While the availability required is dependent on who is using the network and when they need it to be available (for example, compare availability for an ISP versus a corporate network serving users between the hours of 8am through 6pm, 5 business days of the week), I think it is useful to have a minimum baseline for how many packets the network needs to deliver successfully between any of the attached hosts.

To determine this figure, we can look to the design assumptions for the Internet Protocols. “The Design Philosophy of the DARPA Internet Protocols” mentions that “as a rough rule of thumb for networks incorporated into the architecture, a loss of one packet in a hundred is quite reasonable”. Although the “network” being referred to is what is now more commonly known as an individual link, and is being used to describe when link layer reliability mechanisms may be necessary, we can extrapolate this to mean that between any pair of hosts attached to the network, the baseline minimum of successful delivery needs to be at least 99 out of every 100 IP packets.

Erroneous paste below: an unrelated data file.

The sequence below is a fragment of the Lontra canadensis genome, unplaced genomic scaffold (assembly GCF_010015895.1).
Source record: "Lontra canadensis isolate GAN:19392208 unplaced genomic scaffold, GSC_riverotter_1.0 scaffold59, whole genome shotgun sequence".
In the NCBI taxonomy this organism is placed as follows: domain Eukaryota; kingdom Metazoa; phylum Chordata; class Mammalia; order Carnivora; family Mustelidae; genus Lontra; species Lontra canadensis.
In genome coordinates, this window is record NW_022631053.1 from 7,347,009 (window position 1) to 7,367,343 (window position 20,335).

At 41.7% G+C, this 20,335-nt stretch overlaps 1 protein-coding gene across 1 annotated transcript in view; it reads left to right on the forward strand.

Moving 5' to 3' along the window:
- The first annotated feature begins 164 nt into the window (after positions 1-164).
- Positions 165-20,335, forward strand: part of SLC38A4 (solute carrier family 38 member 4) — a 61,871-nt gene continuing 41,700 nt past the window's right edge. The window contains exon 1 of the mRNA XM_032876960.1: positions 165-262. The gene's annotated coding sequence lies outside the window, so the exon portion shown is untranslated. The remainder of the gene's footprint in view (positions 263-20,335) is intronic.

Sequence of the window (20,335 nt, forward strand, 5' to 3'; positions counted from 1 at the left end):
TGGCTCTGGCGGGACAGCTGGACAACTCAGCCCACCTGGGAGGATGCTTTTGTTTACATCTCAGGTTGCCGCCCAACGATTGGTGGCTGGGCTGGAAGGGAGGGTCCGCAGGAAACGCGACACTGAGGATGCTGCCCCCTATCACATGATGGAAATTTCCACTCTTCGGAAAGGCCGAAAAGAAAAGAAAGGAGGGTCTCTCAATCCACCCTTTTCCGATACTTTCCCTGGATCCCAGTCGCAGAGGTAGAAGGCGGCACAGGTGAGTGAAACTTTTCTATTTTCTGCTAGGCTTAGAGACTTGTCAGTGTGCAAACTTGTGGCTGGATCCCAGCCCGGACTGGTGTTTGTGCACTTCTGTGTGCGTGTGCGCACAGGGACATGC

In other words, when a host submits a packet to the network, it should have a greater than 99% chance of arriving at the destination host.


One thing to notice is that no specific type of IP packet has been mentioned. This delivery percentage applies to IP packets regardless of whether they’re carrying ICMP, TCP, UDP or any other upper layer protocol.


Another NCSF is that it is scalable. In very simple terms, this means that the network can be grown along a number of dimensions as need requires. The sort of scaling dimensions for a network are:

  • Network elements (routers/switches)
  • Links
  • Network capacity
  • Hosts
  • Geographic sites